MichiganAmerican Pie Great Lakes, great friends, great stories... and hardly a worry in the world. American Pie, you've got Michigan right.
MinnesotaGrumpy Old Men I think just about everyone in Minnesota is in fact 75 years of age or older.
MississippiThe Help Granted, Mississippi has come a long way since the days of The Help, but it still has that connotation...
MissouriWaiting for GuffmanWe'll be honest. We've never been to Missouri. We don't know anyone from Missouri. We have no idea what Missouri is like. But we imagine (and hope) it's exactly like Waiting for Guffman.
MontanaA River Runs Through It That old mountain spirit, that true American flavor, that's what Montana, and this Robert Redford classic, are about.
NebraskaElection We always thought there was something suspicious lurking underneath that oh-so-perfect Nebraska... Tracy Fleck just might be the state incarnate.
NevadaFear and Loathing in Las VegasSorry, Nevada, but you're just Vegas to the rest of the world. Crazy, drug-addled Vegas.
New HampshireLolitaThings are a bit off all throughout the beautiful, jovial, captivating Granite State, and throughout Stanley Kubrick's classic comedy.
New JerseyClerks Angry, grungy, and highly polarizing. Yep. Clerks is Jersey.
New MexicoCity SlickersYes, this movie is about people from other states visiting New Mexico... but isn't that what the real New Mexico is all about, anyway?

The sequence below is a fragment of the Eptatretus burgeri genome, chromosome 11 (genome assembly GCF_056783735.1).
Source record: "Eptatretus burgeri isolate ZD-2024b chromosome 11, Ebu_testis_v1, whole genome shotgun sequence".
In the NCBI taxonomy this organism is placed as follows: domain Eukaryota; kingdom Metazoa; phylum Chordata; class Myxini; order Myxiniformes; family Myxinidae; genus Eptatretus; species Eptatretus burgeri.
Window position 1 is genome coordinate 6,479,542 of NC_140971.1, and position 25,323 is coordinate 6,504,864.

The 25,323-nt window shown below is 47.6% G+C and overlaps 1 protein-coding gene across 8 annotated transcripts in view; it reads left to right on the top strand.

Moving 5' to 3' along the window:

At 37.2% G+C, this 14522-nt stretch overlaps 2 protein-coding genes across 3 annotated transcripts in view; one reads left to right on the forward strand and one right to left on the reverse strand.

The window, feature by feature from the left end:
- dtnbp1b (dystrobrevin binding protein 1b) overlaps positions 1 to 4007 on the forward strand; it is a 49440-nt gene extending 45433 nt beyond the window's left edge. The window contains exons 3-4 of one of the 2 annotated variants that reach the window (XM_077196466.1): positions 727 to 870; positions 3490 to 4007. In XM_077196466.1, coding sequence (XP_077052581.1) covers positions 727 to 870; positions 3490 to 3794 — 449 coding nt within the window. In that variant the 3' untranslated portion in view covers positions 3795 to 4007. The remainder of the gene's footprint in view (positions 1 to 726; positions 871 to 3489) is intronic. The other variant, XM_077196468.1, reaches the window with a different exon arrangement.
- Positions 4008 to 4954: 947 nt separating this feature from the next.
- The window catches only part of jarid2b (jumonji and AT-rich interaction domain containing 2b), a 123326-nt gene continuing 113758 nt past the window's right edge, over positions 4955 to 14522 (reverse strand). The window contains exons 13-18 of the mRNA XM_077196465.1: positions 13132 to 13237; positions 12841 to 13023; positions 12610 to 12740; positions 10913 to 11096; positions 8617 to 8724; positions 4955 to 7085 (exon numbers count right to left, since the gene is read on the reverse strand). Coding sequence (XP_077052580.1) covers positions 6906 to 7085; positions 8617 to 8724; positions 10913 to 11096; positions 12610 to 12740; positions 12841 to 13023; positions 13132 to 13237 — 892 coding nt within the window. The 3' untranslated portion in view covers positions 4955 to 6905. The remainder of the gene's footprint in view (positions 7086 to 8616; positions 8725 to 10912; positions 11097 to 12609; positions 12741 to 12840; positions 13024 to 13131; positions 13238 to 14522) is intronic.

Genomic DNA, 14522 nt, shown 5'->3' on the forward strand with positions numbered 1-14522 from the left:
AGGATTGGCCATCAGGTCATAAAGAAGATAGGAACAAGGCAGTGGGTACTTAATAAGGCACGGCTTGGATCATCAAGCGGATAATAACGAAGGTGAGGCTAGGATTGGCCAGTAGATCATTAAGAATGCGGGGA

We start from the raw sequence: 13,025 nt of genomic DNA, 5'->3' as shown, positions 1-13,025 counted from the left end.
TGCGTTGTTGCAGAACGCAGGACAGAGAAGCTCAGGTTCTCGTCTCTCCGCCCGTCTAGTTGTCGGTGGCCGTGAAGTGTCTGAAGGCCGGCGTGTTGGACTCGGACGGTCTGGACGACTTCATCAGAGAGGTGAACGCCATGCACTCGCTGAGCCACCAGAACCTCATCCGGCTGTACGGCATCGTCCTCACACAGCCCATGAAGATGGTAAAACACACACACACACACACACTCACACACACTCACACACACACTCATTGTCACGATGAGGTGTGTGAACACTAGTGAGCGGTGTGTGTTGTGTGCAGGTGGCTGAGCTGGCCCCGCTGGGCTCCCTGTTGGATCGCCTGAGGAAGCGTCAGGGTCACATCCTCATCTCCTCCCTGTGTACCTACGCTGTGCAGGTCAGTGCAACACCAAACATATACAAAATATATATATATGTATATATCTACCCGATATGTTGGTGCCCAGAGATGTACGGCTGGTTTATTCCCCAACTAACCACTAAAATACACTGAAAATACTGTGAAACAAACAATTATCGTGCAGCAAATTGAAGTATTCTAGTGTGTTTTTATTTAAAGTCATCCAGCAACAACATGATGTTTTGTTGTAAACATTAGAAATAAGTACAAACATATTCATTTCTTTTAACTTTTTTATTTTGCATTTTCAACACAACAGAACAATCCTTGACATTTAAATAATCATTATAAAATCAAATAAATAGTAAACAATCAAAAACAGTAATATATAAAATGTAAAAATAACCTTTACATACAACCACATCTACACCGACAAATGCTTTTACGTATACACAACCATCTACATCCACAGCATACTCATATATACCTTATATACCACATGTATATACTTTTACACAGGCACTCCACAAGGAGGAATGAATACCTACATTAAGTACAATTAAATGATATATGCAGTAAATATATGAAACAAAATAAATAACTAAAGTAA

New YorkAnnie Hall A symphony of neuroses, heartbreak, and wide-eyed fantasy, Annie Hall is everything that the unstoppable city of New York has to offer.
North CarolinaBull DurhamThis movie is set in North Carolina. So it wins.
North DakotaFargo Oh yah. Quite a sinister tone under this kooky snow-laden state and its signature film, yah.
OhioTommy BoyThe good-natured values of hard work and friendship? That's the cornerstone of Ohio livin', we tell you.
OregonThe GooniesWhen Oregon learned it was finally getting a movie, the entire state cheered: "It's our time."
PennsylvaniaRockyPennsylvania is just another nickname for Philadelphia, right?
Rhode IslandDumb and DumberYes, a good portion of the film takes place on the road (and in a place where the beer flows like wine), but Harry and Lloyd are distinctly, undeniably Rhode Island folk.
South CarolinaThe Notebook That deep, abiding love that can only exist in a small state sheltered from the rest of the world? That can only come from a man like Nicholas Sparks? That can only be appropriately sold through a stunner like Ryan Gosling? Yep.
South DakotaLittle Big ManIt's appropriate that South Dakota's pick is riddled with historical color... and some wacky adventure.
TennesseeThe Blind SideA simple story of family, pride, acceptance, and overcoming adversity. Tennessee should be proud of this Oscar winner.